https://bmcmusculoskeletdisord.biome...891-018-2233-1

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  • Jo Bowyer
    replied
    Don’t just do it, think about it too: how Gilbert Ryle’s philosophy of mind can help athletes teach themselves to improve

    https://aeon.co/essays/dont-just-do-...h-gilbert-ryle

    For Ryle, thinking is something that we do in our actions. We can get a grip on this idea by considering one of Ryle’s descriptions of skilful action:
    A mountaineer walking over ice-covered rocks in a high wind in the dark does not move his limbs by blind habit; he thinks what he is doing, he is ready for emergencies, he economises in effort, he makes tests and experiments; in short he walks with some degree of skill and judgment. If he makes a mistake, he is inclined not to repeat it, and if he finds a new trick effective he is inclined to continue to use it and to improve on it. He is concomitantly walking and teaching himself how to walk in conditions of this sort.

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  • Jo Bowyer
    replied
    New role for sensory signals in the brain

    https://www.sciencedaily.com/release...0411145134.htm

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  • Jo Bowyer
    replied
    Effect of 6-week retro or forward walking program on pain, functional disability, quadriceps muscle strength, and performance in individuals with knee osteoarthritis: a randomized controlled trial (retro-walking trial)

    https://bmcmusculoskeletdisord.biome...891-019-2537-9

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  • Jo Bowyer
    replied
    Predicting the consequences of physical activity: An investigation into the relationship between anxiety sensitivity, interoceptive accuracy and action

    https://journals.plos.org/plosone/ar...l.pone.0210853

    As we negotiate our environment, we are continually required to disambiguate noisy and uncertain information [1]. The actions of our body, and the continual predictions of the consequences of these actions, help us to make sense of a changing world [2]. We are able to actively filter information and flexibly update our predictions as our body and the environment change [3]. Sensing changes specific to the body is known as interoception, and it is comprised of 3 dimensions: Interoceptive accuracy- objective performance in detection; Interoceptive sensibility- self-evaluated assessment of interoception; Interoceptive awareness- metacognitive appraisal of accuracy [4]. It has been proposed that the ability to precisely detect changes in our body—Interoceptive Accuracy—promotes flexible updating of the predictions of our body and allows for a more fine-tuned regulation of behaviour [59].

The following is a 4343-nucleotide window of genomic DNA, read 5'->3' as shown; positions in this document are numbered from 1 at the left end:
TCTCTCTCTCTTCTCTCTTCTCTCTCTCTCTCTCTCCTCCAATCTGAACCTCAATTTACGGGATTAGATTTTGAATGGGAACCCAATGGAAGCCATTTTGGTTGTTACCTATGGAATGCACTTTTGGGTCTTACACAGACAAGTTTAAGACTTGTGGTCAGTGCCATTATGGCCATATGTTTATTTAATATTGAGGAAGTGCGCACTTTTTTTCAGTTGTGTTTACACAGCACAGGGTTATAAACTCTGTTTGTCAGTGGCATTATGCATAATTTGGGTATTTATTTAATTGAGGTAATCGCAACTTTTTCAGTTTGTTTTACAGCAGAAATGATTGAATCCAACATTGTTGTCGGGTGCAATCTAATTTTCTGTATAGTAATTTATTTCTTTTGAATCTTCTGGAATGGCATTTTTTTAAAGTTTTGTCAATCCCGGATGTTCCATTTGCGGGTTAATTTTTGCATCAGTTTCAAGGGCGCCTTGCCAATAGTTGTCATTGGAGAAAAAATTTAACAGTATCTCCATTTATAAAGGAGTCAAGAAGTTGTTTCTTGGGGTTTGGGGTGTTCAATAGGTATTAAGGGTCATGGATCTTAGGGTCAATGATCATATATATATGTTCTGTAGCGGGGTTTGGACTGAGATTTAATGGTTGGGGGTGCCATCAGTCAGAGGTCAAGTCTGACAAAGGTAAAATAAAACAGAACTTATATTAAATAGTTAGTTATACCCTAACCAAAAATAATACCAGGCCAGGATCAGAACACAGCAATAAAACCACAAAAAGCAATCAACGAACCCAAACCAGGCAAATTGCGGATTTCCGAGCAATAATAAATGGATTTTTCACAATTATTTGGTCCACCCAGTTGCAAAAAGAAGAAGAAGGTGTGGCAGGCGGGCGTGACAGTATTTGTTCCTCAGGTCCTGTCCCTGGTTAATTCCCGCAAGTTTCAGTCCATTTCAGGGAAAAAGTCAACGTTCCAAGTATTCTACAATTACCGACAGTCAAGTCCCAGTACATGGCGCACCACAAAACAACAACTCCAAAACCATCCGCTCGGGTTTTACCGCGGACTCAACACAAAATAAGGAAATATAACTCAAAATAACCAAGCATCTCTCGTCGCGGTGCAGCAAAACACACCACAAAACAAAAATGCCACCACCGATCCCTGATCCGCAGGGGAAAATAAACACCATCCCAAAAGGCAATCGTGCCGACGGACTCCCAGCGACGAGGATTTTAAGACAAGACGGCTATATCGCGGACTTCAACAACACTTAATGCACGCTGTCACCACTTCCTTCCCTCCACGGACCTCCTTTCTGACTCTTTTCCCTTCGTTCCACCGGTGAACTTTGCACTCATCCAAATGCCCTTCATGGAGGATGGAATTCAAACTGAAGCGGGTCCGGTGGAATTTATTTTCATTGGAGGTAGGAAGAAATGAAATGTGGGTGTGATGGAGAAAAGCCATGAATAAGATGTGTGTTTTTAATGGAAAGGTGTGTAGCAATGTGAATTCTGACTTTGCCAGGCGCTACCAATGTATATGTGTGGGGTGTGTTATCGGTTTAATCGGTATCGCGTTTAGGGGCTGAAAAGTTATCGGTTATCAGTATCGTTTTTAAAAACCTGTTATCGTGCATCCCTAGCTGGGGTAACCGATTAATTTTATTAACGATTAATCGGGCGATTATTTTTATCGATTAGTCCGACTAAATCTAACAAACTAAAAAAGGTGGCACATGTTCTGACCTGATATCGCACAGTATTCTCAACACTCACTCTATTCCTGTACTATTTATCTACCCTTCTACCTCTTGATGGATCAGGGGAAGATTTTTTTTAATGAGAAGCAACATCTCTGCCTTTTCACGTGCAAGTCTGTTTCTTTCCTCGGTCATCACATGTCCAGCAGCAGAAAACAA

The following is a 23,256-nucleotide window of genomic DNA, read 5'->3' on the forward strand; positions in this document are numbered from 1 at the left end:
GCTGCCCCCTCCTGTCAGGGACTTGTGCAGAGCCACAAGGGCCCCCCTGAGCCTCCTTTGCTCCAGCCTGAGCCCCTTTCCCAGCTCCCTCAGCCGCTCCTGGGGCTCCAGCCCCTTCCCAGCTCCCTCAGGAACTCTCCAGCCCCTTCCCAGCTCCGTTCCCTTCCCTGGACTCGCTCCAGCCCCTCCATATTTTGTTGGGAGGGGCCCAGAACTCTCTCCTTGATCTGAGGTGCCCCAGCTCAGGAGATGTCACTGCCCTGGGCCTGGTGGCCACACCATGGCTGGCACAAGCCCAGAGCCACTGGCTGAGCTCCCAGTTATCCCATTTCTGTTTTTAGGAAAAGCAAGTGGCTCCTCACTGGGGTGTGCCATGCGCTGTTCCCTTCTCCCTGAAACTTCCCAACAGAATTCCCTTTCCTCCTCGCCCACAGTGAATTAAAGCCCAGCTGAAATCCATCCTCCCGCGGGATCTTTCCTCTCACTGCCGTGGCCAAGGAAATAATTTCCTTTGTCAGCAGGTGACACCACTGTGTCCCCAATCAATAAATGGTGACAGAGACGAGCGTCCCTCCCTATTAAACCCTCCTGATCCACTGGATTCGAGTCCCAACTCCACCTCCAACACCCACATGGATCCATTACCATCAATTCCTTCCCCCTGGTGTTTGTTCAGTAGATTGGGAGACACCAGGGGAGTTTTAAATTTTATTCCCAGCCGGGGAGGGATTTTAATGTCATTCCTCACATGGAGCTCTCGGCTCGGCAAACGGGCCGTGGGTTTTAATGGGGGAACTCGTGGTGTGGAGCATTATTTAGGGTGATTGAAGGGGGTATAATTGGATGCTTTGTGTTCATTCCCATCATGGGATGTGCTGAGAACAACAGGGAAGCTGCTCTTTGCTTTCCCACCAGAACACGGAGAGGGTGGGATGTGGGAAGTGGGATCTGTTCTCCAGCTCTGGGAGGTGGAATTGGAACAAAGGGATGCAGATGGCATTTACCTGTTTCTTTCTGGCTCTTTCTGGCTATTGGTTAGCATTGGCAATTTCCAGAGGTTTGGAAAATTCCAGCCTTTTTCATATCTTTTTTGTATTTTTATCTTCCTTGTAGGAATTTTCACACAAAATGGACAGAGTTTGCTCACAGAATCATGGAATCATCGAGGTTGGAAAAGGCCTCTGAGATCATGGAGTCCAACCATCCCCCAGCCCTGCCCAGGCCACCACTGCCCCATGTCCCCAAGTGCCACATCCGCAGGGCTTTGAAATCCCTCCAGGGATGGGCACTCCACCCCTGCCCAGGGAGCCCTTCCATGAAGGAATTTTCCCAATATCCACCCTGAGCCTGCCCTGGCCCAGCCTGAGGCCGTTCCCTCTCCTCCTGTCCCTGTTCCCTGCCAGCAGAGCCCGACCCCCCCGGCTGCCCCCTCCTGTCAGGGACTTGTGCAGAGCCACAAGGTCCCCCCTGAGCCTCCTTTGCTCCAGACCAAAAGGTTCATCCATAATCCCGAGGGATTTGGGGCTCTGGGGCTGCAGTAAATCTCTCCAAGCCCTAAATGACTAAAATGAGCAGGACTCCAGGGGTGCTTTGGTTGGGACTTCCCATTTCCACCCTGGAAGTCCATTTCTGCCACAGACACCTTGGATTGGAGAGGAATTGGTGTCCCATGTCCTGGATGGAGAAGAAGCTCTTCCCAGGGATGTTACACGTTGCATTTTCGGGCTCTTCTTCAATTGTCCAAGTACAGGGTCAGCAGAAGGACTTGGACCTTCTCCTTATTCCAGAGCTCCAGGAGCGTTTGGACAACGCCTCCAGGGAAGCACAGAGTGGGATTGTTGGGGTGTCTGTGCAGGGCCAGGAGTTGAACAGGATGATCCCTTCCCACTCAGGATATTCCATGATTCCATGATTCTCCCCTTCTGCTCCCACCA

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  • Jo Bowyer
    replied
    Discovery and recognition of motion primitives in human activities

    https://journals.plos.org/plosone/ar...l.pone.0214499

    Activity recognition is widely acknowledged as a core topic in computer vision, witness the huge amount of research done in recent years spanning a wide number of applications from sport to cinema, from human robot interaction to security and rehabilitation.

    Activity recognition has evolved from earlier focus on action recognition and gesture recognition. The main difference being that activity recognition is completely general as it concerns any kind of human activity, which can last few seconds or minutes or hours, from daily activities such as cooking, self-care, talking at the phone, cleaning a room, up to sports or recreation such as playing basketball or fishing. Nowadays there are a number of publicly available datasets dedicated to the collection of any kind of human activity, likewise a number of challenges (see for example the ActivityNet challenge [1]).

    On the other hand, the interest in motion primitives is due to the fact that they are essential for deploying an activity. Think about sport activities, or cooking, or performing arts, which require to purposefully select a specific sequences of movements. Likewise daily activities such as cleaning, or cooking, or washing the dishes or preparing the table require precise motion sequences to accomplish the task. Indeed, the compositional nature of human activities, under body and kinematics constraints, has attracted the interest of many research areas such as in computer vision [2, 3], in neurophysiology [4, 5], in sports and rehabilitation [6], and in biomechanics [7] and in robotics [8, 9, 10].

    The goal of this work is to automatically discover the start and end points where primitives of 6 identified body parts occur throughout the course of an activity, and recognize each of the occurred primitives. The idea is that these primitives sort out a non-complete set of human movements, which combined together can form a wide range of human activities, in so providing a compositional approach to the analysis of human activities.

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  • Jo Bowyer
    replied
    Biomechanical evaluation of the influence of posterolateral corner structures on cruciate ligaments forces during simulated gait and squatting

    https://journals.plos.org/plosone/ar...l.pone.0214496

    In the past decade, the complexity of the PLC structures in the knee joint has been revealed, biomechanically and clinically [8, 9]. The key elements of the PLC of the knee are the lateral collateral ligament (LCL), popliteofibular ligament (PFL), and popliteus tendon (PT). Of these, the LCL and PFL are considered the primary static stabilizers of the PLC structures. The PT is a dynamic stabilizer of the knee, because the tendon covers the region from the PLC of the proximal part of the tibia to the musculotendinous junction. The PLC structures and the PCL work together to resist external tibial rotation and posterior tibial translation. In addition, the PLC structures that have been reported to be contributory to most joint movements have different effects, depending on static and dynamic loading conditions. These structures are functionally loaded in several joint loading conditions, and they could function either as primary or important secondary stabilizers during joint motion testing [10, 11].

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  • Jo Bowyer
    replied
    Aberrant intervertebral motion in patients with treatment-resistant nonspecific low back pain: a retrospective cohort study and control comparison

    https://link.springer.com/article/10...586-018-5666-1